The militant group Islamic State in Iraq and al-Sham (ISIS), also known as the Islamic State in Iraq and the Levant (ISIL), has declared that it is restoring the Islamic Caliphate, renaming itself as simply the Islamic State (IS) and naming leader Abu Bakr al-Baghdadi as Caliph.
The original Caliphate was established in the year 632 in the Arabian peninsula, and the title of Caliph, or Khalif, was given to Abu Bakr as-Siddiq who became the first leader, after the death of the Prophet Muhammad. The word 'Caliph' means successor, and designates the political leader of the Islamic community, or ummah. By using the language of Caliph and Caliphate, ISIS is attempting to establish itself as the leader of a worldwide Muslim movement and mobilize a broad coalition of support by erasing national boundaries.
John L. Esposito, Professor of Religion and International Affairs and of Islamic Studies at Georgetown University, told The Huffington Post, "Historically, the caliph was the successor to the prophet, the political leader of the community, and therefore the head of the early transnational Islamic empire. That's important -- the idea of it being a transnational empire, that reflected the ummah, and transcended national boundaries."
The Caliph Abu Bakr as-Siddiq was a friend and companion of the Prophet Muhammad, though Shi'ite Muslims dispute the legitimacy of his leadership and believe that Ali, his son-in-law, should have been chosen instead. The first four Caliphs are known as the Rashidun in Sunni Islam, which means "The Rightly Guided" or "Righteous" Caliphs. The Islamic Empire expanded greatly during this time, from Arabia to Persia, Syria, Armenia, Egypt, and Cyprus.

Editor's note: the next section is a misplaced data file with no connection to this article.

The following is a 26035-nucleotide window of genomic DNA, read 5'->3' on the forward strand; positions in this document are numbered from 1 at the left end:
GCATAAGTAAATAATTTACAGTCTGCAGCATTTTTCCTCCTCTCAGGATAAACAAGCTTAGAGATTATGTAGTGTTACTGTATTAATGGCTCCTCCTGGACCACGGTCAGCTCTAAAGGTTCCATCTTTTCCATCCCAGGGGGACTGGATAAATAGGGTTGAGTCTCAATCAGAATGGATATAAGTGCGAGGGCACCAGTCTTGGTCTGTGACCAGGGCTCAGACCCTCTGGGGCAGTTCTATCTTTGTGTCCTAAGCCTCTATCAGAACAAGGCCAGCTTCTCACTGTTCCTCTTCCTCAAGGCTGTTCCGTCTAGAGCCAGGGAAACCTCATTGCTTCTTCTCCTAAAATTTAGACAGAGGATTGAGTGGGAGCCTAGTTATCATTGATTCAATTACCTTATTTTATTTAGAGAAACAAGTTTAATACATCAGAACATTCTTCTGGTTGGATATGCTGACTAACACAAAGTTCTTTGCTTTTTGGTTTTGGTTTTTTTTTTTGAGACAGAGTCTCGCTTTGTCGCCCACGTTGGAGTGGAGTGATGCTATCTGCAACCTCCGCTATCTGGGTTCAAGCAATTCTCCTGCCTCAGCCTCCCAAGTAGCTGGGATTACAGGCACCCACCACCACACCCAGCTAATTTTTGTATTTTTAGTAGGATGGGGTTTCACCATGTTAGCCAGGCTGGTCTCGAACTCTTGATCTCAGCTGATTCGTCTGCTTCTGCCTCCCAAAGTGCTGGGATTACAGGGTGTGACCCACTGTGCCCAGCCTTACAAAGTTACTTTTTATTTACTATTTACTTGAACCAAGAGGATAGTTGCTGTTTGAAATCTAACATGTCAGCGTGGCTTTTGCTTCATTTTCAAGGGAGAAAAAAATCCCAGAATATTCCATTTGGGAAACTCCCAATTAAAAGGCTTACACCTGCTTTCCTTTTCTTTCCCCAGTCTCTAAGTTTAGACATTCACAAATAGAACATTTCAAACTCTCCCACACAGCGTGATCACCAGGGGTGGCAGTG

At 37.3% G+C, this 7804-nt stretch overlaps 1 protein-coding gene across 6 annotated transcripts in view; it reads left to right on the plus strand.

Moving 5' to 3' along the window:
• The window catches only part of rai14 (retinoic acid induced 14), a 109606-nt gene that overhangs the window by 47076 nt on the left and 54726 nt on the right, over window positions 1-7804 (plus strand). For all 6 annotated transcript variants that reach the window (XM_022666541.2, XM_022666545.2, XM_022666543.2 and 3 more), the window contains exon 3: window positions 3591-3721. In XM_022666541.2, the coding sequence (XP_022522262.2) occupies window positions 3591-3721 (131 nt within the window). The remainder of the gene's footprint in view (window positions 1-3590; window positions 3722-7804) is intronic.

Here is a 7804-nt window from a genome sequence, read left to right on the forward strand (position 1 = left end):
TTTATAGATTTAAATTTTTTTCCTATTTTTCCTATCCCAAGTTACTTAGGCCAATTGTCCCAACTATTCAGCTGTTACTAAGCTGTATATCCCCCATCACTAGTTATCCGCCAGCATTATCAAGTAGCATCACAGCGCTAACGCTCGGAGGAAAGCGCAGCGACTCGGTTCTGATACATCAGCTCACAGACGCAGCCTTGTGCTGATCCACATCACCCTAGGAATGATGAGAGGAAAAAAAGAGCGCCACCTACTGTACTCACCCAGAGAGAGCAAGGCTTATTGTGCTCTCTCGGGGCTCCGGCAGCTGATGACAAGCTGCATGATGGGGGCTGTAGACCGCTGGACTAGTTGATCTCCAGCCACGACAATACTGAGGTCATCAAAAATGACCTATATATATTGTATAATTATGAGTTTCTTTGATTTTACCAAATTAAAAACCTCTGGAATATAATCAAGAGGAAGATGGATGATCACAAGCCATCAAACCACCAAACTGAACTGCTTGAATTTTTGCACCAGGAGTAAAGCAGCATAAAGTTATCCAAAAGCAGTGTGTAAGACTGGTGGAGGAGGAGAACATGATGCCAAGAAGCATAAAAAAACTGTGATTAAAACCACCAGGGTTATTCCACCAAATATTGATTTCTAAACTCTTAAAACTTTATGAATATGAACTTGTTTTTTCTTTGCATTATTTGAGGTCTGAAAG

The caliphate came to an end in the 20th century, when Mustafa Kemal Ataturk declared Turkey to be a secular state in 1924 and abolished the Ottoman Empire. By announcing the "restoration of the caliphate," ISIS hopes to place itself as a successor in the line of Islamic rulers of empire.
Though the caliphate claim is an attempt at greater political and theological legitimacy for ISIS and its militant goals, it makes no difference for the large majority of global Muslims who will not respond to ISIS' call for "all Muslims to pledge allegiance to (Baghdadi) and support him."
"In terms of legitimacy- unless you're someone who's ready to join a terrorist group at this point, for the vast majority of Muslims there is no legitimacy with this group," said Esposito. "Though there's no appeal to the greater Islamic community, the danger is to what extent can they enhance their appeal, and therefore their legitimacy, in terms of other potential recruits."
The idea of creating an international Islamic state is certainly not a new one, said Esposito. "It's appealing to an ideal that emerged in the late 20th century, which was put forward by a number of people including the ideologue (Osama) Bin Laden. They talk about reversing the Sykes-Picot Agreement, playing into the notion that that was when the Muslim world became divided. In order to mobilize broad support in the Muslim world, mobilize fighters, and legitimize what they want to do, they talk about the creation of this identity."